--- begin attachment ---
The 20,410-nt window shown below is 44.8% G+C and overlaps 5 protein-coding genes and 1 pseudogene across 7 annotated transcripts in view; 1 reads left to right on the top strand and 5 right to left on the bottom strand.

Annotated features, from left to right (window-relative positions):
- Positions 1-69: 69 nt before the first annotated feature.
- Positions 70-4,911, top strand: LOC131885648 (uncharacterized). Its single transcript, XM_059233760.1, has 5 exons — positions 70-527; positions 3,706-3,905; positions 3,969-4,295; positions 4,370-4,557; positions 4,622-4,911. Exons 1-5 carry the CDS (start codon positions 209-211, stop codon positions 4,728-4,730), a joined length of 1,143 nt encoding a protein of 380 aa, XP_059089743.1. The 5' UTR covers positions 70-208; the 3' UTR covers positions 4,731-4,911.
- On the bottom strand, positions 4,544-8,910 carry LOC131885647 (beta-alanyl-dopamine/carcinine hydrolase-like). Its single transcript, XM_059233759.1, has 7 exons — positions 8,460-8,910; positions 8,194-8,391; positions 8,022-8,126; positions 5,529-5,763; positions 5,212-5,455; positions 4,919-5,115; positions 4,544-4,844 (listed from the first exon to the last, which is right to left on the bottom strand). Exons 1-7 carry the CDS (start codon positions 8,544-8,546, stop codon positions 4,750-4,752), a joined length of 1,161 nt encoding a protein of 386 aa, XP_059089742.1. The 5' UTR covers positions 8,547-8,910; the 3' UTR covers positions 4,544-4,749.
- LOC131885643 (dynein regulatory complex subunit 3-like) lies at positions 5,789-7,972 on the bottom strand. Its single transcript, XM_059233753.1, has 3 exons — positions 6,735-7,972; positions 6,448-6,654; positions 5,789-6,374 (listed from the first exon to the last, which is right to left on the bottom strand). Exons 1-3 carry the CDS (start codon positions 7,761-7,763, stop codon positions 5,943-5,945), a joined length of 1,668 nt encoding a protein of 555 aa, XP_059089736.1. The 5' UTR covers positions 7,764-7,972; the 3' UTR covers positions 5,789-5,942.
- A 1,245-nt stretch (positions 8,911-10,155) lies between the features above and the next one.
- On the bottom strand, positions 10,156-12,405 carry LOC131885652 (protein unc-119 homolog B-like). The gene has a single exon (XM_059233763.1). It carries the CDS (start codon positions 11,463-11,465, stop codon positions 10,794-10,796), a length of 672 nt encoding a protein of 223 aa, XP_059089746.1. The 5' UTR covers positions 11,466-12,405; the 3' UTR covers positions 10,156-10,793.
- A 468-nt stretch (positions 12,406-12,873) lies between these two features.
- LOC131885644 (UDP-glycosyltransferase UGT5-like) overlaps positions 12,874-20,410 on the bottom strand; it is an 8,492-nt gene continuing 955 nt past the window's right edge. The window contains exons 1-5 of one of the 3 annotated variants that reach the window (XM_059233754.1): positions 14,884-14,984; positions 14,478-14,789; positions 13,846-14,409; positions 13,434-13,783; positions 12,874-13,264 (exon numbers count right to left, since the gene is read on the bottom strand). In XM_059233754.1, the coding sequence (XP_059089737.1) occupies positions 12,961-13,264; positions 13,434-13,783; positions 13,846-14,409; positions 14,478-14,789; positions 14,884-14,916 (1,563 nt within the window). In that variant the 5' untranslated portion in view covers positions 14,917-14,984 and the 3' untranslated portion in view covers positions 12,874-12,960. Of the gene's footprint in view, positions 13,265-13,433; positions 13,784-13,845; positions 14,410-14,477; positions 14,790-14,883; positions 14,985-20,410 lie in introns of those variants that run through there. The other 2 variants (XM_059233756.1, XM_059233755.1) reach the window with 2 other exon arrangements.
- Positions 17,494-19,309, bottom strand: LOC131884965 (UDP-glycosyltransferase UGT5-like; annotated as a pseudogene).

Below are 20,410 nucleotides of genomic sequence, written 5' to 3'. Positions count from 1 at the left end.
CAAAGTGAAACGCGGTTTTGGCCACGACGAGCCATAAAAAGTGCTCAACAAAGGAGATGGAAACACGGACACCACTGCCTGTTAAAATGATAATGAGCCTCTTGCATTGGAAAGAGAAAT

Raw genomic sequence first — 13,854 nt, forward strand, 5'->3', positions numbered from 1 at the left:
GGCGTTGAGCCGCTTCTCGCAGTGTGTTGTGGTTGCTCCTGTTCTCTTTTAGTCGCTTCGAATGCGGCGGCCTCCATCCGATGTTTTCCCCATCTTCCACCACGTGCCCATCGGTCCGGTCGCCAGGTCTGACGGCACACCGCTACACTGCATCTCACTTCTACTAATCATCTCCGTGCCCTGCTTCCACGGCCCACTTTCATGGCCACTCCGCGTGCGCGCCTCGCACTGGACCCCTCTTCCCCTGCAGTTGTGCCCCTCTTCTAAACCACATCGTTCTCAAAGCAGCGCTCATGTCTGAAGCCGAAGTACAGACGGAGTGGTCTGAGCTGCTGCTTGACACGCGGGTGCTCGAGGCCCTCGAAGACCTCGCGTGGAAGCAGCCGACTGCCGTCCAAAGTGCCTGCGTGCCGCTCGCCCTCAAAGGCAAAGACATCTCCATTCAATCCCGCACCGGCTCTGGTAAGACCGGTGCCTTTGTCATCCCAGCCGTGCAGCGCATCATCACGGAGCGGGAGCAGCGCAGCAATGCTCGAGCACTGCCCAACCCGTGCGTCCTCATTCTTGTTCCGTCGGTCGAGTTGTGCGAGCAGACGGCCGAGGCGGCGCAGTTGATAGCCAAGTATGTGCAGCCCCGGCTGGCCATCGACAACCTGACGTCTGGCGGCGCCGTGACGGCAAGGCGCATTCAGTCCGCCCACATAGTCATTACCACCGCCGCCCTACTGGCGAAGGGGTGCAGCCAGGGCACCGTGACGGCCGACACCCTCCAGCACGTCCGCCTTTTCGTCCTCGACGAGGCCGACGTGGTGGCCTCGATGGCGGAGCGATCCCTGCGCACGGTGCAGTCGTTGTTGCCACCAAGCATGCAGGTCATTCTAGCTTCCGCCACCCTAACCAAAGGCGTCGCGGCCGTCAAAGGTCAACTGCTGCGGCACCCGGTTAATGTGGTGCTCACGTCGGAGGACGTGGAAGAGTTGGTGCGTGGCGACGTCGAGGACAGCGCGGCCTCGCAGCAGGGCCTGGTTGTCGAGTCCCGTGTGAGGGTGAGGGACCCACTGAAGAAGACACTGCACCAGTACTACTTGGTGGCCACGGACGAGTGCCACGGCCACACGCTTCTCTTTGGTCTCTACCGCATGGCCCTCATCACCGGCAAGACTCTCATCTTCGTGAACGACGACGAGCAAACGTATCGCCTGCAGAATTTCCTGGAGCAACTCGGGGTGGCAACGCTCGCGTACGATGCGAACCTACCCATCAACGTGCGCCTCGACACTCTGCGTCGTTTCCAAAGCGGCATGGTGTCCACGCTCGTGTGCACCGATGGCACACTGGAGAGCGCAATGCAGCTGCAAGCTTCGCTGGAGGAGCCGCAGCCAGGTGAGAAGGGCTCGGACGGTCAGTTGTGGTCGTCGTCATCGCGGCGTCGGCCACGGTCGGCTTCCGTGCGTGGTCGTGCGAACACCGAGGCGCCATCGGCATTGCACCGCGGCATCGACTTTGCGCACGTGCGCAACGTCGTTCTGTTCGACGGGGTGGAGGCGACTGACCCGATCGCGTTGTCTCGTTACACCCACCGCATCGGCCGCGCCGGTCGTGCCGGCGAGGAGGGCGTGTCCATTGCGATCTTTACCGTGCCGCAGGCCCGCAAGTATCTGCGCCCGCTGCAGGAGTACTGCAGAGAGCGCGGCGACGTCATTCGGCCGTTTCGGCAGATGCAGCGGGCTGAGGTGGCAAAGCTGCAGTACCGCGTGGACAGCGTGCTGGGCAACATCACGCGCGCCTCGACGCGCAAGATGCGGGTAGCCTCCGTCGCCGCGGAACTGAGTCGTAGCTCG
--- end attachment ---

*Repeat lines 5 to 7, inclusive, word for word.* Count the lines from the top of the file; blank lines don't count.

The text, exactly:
- On the bottom strand, positions 4,544-8,910 carry LOC131885647 (beta-alanyl-dopamine/carcinine hydrolase-like). Its single transcript, XM_059233759.1, has 7 exons — positions 8,460-8,910; positions 8,194-8,391; positions 8,022-8,126; positions 5,529-5,763; positions 5,212-5,455; positions 4,919-5,115; positions 4,544-4,844 (listed from the first exon to the last, which is right to left on the bottom strand). Exons 1-7 carry the CDS (start codon positions 8,544-8,546, stop codon positions 4,750-4,752), a joined length of 1,161 nt encoding a protein of 386 aa, XP_059089742.1. The 5' UTR covers positions 8,547-8,910; the 3' UTR covers positions 4,544-4,749.
- LOC131885643 (dynein regulatory complex subunit 3-like) lies at positions 5,789-7,972 on the bottom strand. Its single transcript, XM_059233753.1, has 3 exons — positions 6,735-7,972; positions 6,448-6,654; positions 5,789-6,374 (listed from the first exon to the last, which is right to left on the bottom strand). Exons 1-3 carry the CDS (start codon positions 7,761-7,763, stop codon positions 5,943-5,945), a joined length of 1,668 nt encoding a protein of 555 aa, XP_059089736.1. The 5' UTR covers positions 7,764-7,972; the 3' UTR covers positions 5,789-5,942.
- A 1,245-nt stretch (positions 8,911-10,155) lies between the features above and the next one.